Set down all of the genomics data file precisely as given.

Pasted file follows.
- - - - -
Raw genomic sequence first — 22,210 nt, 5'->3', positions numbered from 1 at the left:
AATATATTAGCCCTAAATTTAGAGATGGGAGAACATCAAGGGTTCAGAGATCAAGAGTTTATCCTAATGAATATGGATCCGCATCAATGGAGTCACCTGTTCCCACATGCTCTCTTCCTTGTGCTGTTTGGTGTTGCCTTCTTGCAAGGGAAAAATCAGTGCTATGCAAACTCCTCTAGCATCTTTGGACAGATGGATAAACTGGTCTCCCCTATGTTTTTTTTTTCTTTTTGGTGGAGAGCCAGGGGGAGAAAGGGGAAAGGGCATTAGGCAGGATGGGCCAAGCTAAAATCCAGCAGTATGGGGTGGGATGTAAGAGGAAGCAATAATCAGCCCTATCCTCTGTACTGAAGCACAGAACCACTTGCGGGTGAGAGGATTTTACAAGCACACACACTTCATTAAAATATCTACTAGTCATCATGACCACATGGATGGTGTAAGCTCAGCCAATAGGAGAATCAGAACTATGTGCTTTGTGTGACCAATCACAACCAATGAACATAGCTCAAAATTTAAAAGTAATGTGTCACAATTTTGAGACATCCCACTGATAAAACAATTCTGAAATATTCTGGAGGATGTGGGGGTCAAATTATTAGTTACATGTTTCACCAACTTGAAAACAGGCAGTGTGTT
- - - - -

Raw genomic sequence first — 22,210 nt, 5'->3', positions numbered from 1 at the left:
AATATATTAGCCCTAAATTTAGAGATGGGAGAACATCAAGGGTTCAGAGATCAAGAGTTTATCCTAATGAATATGGATCCGCATCAATGGAGTCACCTGTTCCCACATGCTCTCTTCCTTGTGCTGTTTGGTGTTGCCTTCTTGCAAGGGAAAAATCAGTGCTATGCAAACTCCTCTAGCATCTTTGGACAGATGGATAAACTGGTCTCCCCTATGTTTTTTTTTTCTTTTTGGTGGAGAGCCAGGGGGAGAAAGGGGAAAGGGCATTAGGCAGGATGGGCCAAGCTAAAATCCAGCAGTATGGGGTGGGATGTAAGAGGAAGCAATAATCAGCCCTATCCTCTGTACTGAAGCACAGAACCACTTGCGGGTGAGAGGATTTTACAAGCACACACACTTCATTAAAATATCTACTAGTCATCATGACCACATGGATGGTGTAAGCTCAGCCAATAGGAGAATCAGAACTATGTGCTTTGTGTGACCAATCACAACCAATGAACATAGCTCAAAATTTAAAAGTAATGTGTCACAATTTTGAGACATCCCACTGATAAAACAATTCTGAAATATTCTGGAGGATGTGGGGGTCAAATTATTAGTTACATGTTTCACCAACTTGAAAACAGGCAGTGTGTT